Coaches have too much clout in admissions

The widely publicized admissions scandal reveals the outrageous position that athletic programs occupy (“Colleges Rethink Athletic Special Admissions in Wake of Indictments,” The Wall Street Journal, Mar. 18).   Only in the U.S. is this the case.  Students in other countries participate in sports, but the options open to them and the weight given to them pale in comparison.

I realize that football and basketball in many schools are a cash cow.  But the obsession has so distorted academics that it makes a mockery of higher education.  For example, some 158 slots annually are reserved for use by athletic coaches.  If those admitted genuinely possessed the ability to compete with their non-athletic peers, that would be a different story.  I seriously doubt that is so. Moreover, football coaches at some schools earn several million dollars a year, more than college presidents.

The argument for the status quo is that varsity athletics contain vital lessons for real life, such as discipline and teamwork.  They also help keep participants in physical shape.  But those same goals can be achieved by intramural sports.  Of course that will never happen because alumni pressure wouldn’t allow it.  Moreover, few schools are willing to forego the money that is attached to the present system.

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2 Replies to “Coaches have too much clout in admissions”

  1. Some separate albeit overlapping issues.

    1. Admission decision vs. scholarship $: Easy to justify giving an admission preference to applicants who have demonstrated exceptional athletic achievement in high school — particularly where that demonstrated athletic achievement reflects years of hard work. But, then the focus should be on the applicant’s demonstrated hard work rather than the applicant’s raw talent. Harder to justify giving scholarship $ to applicants based on the applicant’s having played high school sports. Easier to justify giving scholarship $ to applicants based on the likelihood/requirement that the applicant will play for the college.

    2. Cash-cow sports vs. other sports: My understanding is that football and basketball are cash-cow sports for many colleges but that the other sports are usually cash-losers for most colleges. Hard to justify giving admission preference or scholarship $ based on the applicant’s commitment to play for the college in a non-cash-cow sport.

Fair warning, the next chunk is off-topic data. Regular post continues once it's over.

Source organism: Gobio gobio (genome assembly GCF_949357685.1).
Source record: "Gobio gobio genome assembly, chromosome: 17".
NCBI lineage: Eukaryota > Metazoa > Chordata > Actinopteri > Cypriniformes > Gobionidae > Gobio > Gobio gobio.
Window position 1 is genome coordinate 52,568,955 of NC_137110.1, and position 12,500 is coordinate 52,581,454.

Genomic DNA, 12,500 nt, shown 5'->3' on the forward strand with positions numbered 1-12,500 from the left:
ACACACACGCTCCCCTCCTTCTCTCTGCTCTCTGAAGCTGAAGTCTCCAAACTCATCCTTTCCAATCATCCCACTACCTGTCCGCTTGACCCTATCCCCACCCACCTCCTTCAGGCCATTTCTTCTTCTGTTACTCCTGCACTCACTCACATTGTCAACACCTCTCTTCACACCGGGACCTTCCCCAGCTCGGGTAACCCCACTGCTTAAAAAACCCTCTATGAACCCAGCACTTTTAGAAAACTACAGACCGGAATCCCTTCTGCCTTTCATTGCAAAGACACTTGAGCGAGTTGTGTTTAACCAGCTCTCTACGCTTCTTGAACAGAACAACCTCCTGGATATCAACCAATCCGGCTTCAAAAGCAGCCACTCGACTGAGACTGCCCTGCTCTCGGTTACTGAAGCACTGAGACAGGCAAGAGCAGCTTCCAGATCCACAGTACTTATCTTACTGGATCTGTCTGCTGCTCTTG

3. Money-making cash-cow sports vs. endowment-generating cash-cow sports: Some sports at some colleges bring in a large profit to the college each season — as noted, probably only football and basketball. All sports at all colleges contribute, to varying degrees, to the college’s endowment — either due to a donor’s pride in the college’s football/basketball team’s successes or due to the donor having played a particular sport during his/her college years and fondly remembering the college because of having played the sport. The endowment-generating cash-cow sports include football and basketball but also include all the other sports. Some of the more obscure sports — like squash — have a track record of college team members coming from very affluent families and/or going on to big-$ careers with the result that a squash player is probably more likely to donate $1M to a college than a football player. This complicating factor cuts in favor of giving admissions preferences/scholarship $ to applicants who are likely to play specific endowment-generating cash-cow sports at certain schools.

    4. Reputation-generating sports: Again, this is football and basketball. Even if a college routinely loses $ on its football/basketball teams, just fielding a decent team in these sports earns a college national or regional media coverage that, in turn, makes it more likely that high school students will apply to the school. Seems likely that this was a larger factor back in the 1960s or 1980s than it is today. Today, unless a college fields a competitive football or basketball team, it’s unlikely that the college will receive much positive national or regional media coverage. This follows because high school students — and society generally — have many more entertainment options today than they did 50 or 30 years ago, so run-of-the-mill or mediocre college football and basketball teams receive little media coverage.

    5. Million-$ salaries for athletic coaches: Makes sense for the money-making cash-cow sports and, to a lesser extent, for the reputation-generating sports. Otherwise, it’s $ wasted.

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  2. Labor Lawyer: If high school athletes can handle college-level work, then there is nothing wrong about granting them admission and giving them scholarships. But those athletes are rare. That’s why it’s common knowledge how college athletes are given passing grades even though they often don’t even attend classes. Compliant professors and administrative pressure allow that to happen.

    Only in this country are athletics granted such importance. Our competitors abroad are puzzled by this. College is supposed to be about academics – not athletics. If we persist, then colleges should pay “students” for their contribution to the bottom line. Otherwise, higher education is a travesty.

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